An ingrown toenail can feel a bit like a traffic ticket. They’re both painful, odds are good you’ll probably get at least one of each in your life, but there’s never going to be a convenient time for dealing with either.
In both cases, the best way to handle either is by doing your best not to get them in the first place! While we don’t have much advice for a lead foot, we do have plenty for ingrown toenails.
If you are suffering from ingrown nails rather frequently, there may be some changes you can make to reduce how often they occur. And even if you don’tget them regularly, following the tips below can help you reduce that number to near zero.
How Do You Trim Your Nails?
Yes, there are right ways and wrong ways to clip your nails. Certain methods can leave your nails more likely to curve downward and become ingrown.
First, are you using the right tool for the job? Smaller clippers intended for fingernails are not going to give you as smooth and controlled cut as larger clippers. Larger clippers tend to be thicker as well, making them stronger for thicker toenails.
As an added bonus, keeping your fingernail and toenail clippers separate will help prevent fungus and other unwanted organisms from transferring between your toes and fingers, should that ever become a concern.
When to clip your nails might depend on how tough and thick they are. If your nails are tougher and thicker than average, clipping after a shower will give the water some opportunity to soften them up.
However, if your nails are relatively normal or thin, softening them further may make them more likely to bend and tear when you try to clip them, which will increase your odds of ingrown nails. Go with your best judgment, but don’t go down a path that is consistently leaving your nails torn and jagged.
Now, here’s the big money question: How short and curved should you trim your toenails?
Cut straight across. Curving too much on the sides can angle your nails downward. Also, leave about 1-2 mm of the edge of the nail. You should be able to get your fingernail under the end. Cutting shorter than that risks damaging the cuticle, which can lead to injury and infection.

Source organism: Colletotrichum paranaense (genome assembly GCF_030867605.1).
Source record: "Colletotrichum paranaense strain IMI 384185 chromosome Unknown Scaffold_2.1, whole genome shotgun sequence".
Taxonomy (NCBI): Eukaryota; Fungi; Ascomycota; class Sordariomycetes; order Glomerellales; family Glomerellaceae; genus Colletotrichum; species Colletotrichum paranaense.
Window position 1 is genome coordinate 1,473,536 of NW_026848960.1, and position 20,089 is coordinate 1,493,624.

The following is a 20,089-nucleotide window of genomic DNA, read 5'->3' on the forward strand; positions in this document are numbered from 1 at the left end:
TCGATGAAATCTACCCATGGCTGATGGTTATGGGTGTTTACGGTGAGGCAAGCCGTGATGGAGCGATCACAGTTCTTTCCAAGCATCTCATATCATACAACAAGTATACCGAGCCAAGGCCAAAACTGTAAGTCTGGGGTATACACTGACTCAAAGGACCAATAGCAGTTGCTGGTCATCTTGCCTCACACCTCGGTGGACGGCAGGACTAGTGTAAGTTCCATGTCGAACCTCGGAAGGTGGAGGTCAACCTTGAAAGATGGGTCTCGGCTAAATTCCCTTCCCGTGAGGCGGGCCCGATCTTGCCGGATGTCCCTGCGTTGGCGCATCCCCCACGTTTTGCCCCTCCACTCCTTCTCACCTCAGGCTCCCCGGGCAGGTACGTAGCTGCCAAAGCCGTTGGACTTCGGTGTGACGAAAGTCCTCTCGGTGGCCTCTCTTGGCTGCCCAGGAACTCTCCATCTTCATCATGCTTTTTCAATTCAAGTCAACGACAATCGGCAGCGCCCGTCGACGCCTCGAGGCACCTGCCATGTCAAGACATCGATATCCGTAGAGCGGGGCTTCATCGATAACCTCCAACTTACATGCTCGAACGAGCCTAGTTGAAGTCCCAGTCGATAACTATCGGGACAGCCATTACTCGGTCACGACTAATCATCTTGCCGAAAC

What Kind of Shoes Do You Wear?
The environment you grow on can shape who you become. For your toes, that’s literal.
If your footwear is cramming your toes together and not providing them enough space, they are going to endure excess force. This can be bad for your toenails, which may be forced to grow in a more curved manner.
(It can also be terrible for your toes in general, aiding along deformities such as bunions and hammertoes!)
A shoe should always fit comfortably without sliding, but also have enough room to wiggle your toes freely. You should also have about half to a full thumb’s width of space between your longest toe and the front edge of the shoe.
Given how fast children’s feet can grow, cramped shoes tend to be a common cause of ingrown toenails at younger ages. Check how your children’s shoes fit every few months and adjust accordingly. Remember that there is no such thing as “breaking into” or “stretching out” a pair of shoes!
Are You Protecting Your Toes from Injury?
Toenail trauma is not only painful in itself, but it can cause a toenail to grow incorrectly as well, leading to ingrown nails later on.
If you work in an industry with heavy duty materials or equipment, steel-toed boots can help prevent not only ingrown toenails, but severe damage as well.
Toenails are not just at risk on the job, though. If your shoes slide too much, you can be ramming your toes repeatedly against the front of your shoes. Runners face the consequences somewhat frequently when they see their toenails turn black and start to fall off, but it can be a problem for anyone who spends all day up and about.
To put it bluntly, the fewer things you ram your toes into or have ram into your toes, the healthier your toenails will be in general.
What if it Keeps Happening?
So you’ve done it all. You cut your toenails correctly. Your shoes fit perfectly. Your toe safety record is pristine.
But you’re still getting ingrown toenails. What gives?
When external factors are eliminated, the odds are likely that your problem is genetic. Some people are simply born with toenails that are more naturally curved and likely to become ingrown.
If this is you (and if you come to us, we will confirm whether it is), you may want to consider partial or full removal of the nail to stop the problem for good.
A nail removal procedure can be performed in-office with local anesthesia. The nail bed will be medically treated to ensure no new tail tissue will grow back. You may have about a day of downtime where you should stay off your foot as much as possible, but normal activities can still be conducted within reason.
If there are other options that may work for your nails, we will be sure to discuss them with you as well.
If ingrown toenails have been plaguing you no matter what you’ve tried, don’t wait on it any longer. Come to Ankle & Foot Specialist of N.J. to find the solution you and your toes deserve.
We have three offices in the area to serve you. Contact us at:
- Hillsborough – (908) 722-3668
- Edison – (908) 222-8980
- Warren – (732) 356-3668
Not sure which would work best for you, or simply prefer reaching us via the Internet? Fill out our online contact form and a member of our staff will get back to you within practice hours.